On October 17, 1902, in Nacogdoches, Texas, a black man named James Buchanan was tried without representation, condemned, and executed for the murder of a white family—all in the course of three hours. Two white men played pivotal roles in these events: Bill Haltom, a leading local Democrat and the editor of the Nacogdoches Sentinel, who condemned lynching but defended lynch mobs, and A. J. Spradley, a Populist sheriff who, with the aid of hundreds of state militiamen, barely managed to keep the mob from burning Buchanan alive, only to escort him to the gallows following his abbreviated trial. Each man's story serves to illuminate a part of the path that led to the terrible parody of justice which lies at the heart of A Hanging in Nacogdoches.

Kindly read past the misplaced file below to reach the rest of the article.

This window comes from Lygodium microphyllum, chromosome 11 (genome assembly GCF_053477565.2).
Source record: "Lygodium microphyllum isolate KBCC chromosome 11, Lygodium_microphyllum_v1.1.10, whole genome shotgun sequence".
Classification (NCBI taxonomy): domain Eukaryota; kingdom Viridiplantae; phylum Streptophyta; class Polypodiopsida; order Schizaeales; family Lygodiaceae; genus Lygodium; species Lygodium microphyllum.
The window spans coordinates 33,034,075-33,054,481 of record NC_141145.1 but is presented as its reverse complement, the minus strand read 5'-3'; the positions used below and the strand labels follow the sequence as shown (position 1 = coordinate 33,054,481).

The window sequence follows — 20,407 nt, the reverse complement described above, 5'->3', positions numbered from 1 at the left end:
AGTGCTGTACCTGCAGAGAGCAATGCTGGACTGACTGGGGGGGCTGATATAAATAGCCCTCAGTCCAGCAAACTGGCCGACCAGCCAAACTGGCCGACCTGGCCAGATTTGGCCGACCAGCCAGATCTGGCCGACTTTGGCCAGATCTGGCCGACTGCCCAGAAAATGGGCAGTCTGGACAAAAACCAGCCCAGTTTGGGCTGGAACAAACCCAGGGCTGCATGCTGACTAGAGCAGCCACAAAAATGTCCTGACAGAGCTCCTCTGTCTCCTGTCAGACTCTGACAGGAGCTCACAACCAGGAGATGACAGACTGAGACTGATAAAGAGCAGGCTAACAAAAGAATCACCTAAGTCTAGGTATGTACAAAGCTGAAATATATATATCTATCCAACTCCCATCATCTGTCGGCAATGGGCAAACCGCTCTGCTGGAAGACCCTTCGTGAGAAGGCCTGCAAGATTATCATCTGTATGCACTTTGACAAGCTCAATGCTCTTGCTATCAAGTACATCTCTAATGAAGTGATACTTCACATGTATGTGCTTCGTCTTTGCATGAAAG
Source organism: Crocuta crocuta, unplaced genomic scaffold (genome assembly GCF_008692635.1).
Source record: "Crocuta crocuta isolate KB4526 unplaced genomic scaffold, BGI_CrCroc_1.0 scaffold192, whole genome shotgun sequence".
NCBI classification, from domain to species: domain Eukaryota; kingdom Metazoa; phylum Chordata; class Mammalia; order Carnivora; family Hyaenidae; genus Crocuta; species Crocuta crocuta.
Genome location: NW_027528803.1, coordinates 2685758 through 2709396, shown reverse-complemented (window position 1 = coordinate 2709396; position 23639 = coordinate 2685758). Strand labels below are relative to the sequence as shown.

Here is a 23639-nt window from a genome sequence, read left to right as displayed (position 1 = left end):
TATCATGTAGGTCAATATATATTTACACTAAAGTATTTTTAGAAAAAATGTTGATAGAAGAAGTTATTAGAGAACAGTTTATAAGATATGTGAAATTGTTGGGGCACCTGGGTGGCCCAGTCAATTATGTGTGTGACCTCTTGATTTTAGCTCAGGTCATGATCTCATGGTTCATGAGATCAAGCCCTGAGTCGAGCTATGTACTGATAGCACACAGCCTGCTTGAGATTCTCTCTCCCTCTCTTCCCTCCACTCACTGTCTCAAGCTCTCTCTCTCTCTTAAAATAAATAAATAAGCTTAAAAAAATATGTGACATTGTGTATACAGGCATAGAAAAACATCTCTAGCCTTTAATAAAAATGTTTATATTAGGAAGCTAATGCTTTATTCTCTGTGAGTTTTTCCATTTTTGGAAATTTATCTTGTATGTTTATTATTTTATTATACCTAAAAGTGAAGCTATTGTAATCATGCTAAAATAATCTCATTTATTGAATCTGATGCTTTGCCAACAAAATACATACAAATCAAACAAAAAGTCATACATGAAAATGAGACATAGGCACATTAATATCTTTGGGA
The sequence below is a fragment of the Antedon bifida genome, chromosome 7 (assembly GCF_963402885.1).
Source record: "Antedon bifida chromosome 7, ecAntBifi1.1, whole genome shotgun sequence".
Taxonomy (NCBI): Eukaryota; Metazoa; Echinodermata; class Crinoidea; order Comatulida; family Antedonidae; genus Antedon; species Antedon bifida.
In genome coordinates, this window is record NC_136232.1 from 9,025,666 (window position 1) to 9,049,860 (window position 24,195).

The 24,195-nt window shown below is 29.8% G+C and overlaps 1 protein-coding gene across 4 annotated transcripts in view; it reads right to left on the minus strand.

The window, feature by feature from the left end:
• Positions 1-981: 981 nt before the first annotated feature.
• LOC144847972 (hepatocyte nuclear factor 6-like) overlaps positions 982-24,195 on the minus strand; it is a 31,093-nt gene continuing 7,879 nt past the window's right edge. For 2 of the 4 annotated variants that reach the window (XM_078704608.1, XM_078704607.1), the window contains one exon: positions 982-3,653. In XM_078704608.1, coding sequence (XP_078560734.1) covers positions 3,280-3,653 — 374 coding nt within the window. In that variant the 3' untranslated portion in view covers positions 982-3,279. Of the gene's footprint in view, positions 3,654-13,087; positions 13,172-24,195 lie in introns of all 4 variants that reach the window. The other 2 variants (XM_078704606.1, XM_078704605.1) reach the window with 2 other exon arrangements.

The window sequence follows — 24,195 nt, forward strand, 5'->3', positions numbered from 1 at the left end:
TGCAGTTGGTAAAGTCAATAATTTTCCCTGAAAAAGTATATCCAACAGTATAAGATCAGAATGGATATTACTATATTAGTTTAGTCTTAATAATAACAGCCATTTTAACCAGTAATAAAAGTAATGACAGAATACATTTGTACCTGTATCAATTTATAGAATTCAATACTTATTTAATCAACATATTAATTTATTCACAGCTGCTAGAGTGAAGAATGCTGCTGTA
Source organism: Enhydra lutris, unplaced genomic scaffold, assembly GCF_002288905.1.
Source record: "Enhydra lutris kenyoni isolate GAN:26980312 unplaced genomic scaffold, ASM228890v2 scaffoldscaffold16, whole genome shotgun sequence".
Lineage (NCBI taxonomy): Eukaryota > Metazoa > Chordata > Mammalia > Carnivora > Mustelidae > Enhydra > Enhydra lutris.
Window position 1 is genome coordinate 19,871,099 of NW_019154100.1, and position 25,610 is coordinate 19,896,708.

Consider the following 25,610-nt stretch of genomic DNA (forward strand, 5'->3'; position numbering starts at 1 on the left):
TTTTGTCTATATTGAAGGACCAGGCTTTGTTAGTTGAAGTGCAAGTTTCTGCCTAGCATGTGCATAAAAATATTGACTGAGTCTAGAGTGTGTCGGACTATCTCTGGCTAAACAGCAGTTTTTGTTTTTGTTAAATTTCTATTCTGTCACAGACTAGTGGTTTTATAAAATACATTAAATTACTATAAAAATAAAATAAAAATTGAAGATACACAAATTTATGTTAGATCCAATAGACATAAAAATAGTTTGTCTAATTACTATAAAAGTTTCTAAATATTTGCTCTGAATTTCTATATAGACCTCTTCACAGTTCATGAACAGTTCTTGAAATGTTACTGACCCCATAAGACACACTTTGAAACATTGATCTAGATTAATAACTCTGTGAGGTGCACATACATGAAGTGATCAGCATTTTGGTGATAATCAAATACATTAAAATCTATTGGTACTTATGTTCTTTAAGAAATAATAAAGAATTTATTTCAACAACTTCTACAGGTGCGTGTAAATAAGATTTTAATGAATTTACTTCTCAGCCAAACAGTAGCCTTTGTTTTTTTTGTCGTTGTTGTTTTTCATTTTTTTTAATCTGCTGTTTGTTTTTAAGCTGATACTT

The turn of the twentieth century was a time of dramatic change for the people of East Texas. Frightened by the Populist Party's attempts to unite poor blacks and whites in a struggle for economic justice, white Democrats defended their power base by exploiting racial tensions in a battle that ultimately resulted in the complete disenfranchisement of the black population of East Texas. In telling the story of a single lynching, Gary Borders dramatically illustrates the way politics and race combined to bring horrific violence to small southern towns like Nacogdoches.